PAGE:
Infarction
Dogs
Echocardiography
Coronary Occlusion
Myocardial Stunning
Myocardial Reperfusion
Arteries

ASJC Scopus subject areas

  • Nursing(all)

Cite this

Distinguishing viable from infarcted myocardium after experimental ischemia and reperfusion by using nuclear magnetic resonance imaging. / Ryan, T.; Tarver, R. D.; Duerk, J. L.; Sawada, Stephen; Hollenkamp, N. C.

In: Journal of the American College of Cardiology, Vol. 15, No. 6, 1990, p. 1355-1364.

Research output: Contribution to journalArticle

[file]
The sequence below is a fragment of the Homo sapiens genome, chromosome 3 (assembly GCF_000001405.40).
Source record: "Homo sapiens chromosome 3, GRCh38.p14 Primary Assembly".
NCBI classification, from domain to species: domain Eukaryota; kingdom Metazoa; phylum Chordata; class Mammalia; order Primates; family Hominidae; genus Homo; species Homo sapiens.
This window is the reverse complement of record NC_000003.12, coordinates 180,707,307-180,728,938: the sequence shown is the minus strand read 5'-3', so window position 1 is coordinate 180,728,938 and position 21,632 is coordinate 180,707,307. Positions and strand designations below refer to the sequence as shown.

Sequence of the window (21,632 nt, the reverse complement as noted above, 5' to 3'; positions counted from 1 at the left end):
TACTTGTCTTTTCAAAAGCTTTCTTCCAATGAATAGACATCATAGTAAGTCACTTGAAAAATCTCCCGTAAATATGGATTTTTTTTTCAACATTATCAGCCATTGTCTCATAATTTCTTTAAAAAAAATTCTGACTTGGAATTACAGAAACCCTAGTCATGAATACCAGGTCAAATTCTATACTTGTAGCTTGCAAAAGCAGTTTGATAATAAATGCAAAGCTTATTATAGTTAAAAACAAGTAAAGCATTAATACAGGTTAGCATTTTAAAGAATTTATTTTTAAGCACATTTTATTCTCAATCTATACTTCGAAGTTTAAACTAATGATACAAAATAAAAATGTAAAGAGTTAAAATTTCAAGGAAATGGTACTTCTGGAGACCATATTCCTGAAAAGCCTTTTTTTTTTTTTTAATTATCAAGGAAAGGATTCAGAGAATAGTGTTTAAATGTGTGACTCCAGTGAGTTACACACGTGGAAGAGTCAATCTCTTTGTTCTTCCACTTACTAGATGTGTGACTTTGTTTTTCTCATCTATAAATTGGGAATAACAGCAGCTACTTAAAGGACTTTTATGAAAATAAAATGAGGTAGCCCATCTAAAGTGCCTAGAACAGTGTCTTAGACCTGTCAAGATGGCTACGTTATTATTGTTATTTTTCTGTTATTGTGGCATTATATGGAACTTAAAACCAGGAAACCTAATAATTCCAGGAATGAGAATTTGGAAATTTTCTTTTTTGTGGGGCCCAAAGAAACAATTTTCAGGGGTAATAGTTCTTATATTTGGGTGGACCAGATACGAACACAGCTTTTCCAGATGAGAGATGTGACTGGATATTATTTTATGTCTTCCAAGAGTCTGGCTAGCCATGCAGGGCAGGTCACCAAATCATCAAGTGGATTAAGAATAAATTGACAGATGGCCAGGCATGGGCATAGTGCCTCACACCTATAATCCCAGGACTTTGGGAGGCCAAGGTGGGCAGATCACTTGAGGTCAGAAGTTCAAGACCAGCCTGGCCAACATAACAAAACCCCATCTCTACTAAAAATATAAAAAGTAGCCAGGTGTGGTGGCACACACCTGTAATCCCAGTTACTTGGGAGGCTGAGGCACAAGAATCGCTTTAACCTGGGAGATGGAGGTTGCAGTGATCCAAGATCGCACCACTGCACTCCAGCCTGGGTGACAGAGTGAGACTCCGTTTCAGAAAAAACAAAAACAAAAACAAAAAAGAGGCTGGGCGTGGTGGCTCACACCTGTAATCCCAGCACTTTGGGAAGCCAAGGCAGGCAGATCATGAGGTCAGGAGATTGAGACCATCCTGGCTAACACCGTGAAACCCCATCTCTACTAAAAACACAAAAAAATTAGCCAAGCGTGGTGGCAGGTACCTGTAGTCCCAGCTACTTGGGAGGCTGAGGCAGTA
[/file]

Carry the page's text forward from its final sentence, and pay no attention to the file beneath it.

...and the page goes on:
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abstract = "Early reperfusion has the potential for salvaging ischemic myocardium at risk for infarction. To test the ability of nuclear magnetic resonance (NMR) imaging to differentiate between stunned and infarcted myocardium early after reperfusion, 16 mongrel dogs underwent transient occlusion of the left anterior descending artery or a diagonal branch for 30, 60 or 180 min followed by reperfusion. To identify the area at risk for infarction and to assess the extent of hypoperfusion and reperfusion, two-dimensional and contrast echocardiography were performed at baseline study, during coronary occlusion and at three separate times during reperfusion (before NMR imaging, immediately after NMR imaging and 12 to 14 h later). Wall thickening in the control and ischemic zones and the circumferential extent of abnormal wall motion were analyzed at each time point using short-axis echocardiograms. Nuclear magnetic resonance imaging at 1.5 tesla was performed 2 to 3.5 h (mean 2.7 ± 0.5) after reperfusion. Short-axis, multislice spin-echo images (TE 26 and TE 60) were obtained. Signal intensity was measured in the control and ischemic areas and expressed as a percent difference compared with normal myocardium. All dogs demonstrated a significant decrease in wall thickening and abnormal wall motion before and after NMR imaging. Seven of the eight dogs with infarction had an area of increased signal intensity on TE 60 images. The mean percent difference in signal intensity compared with adjacent normal myocardium was 127 ± 68{\%} (p = 0.002). None of the eight dogs without infarction had a visually apparent change in signal intensity on TE 60 images (mean percent difference versus control area 13 ± 11{\%}), despite regional systolic dysfunction documented by echocardiography at the time of imaging. The area of increased signal intensity correlated with infarct size (r = 0.69), although overestimation by NMR imaging occurred. The area of increased signal intensity did not correlate with the extent of echocardiographic contrast defect during coronary occlusion (risk area). This study demonstrates that NMR imaging can be applied early after coronary reperfusion to assess the potential for recovery of dysfunctional myocardium. In addition, by using a TE 60 multislice spin-echo imaging sequence at 1.5 tesla, quantification of the extent of infarction also may be possible.",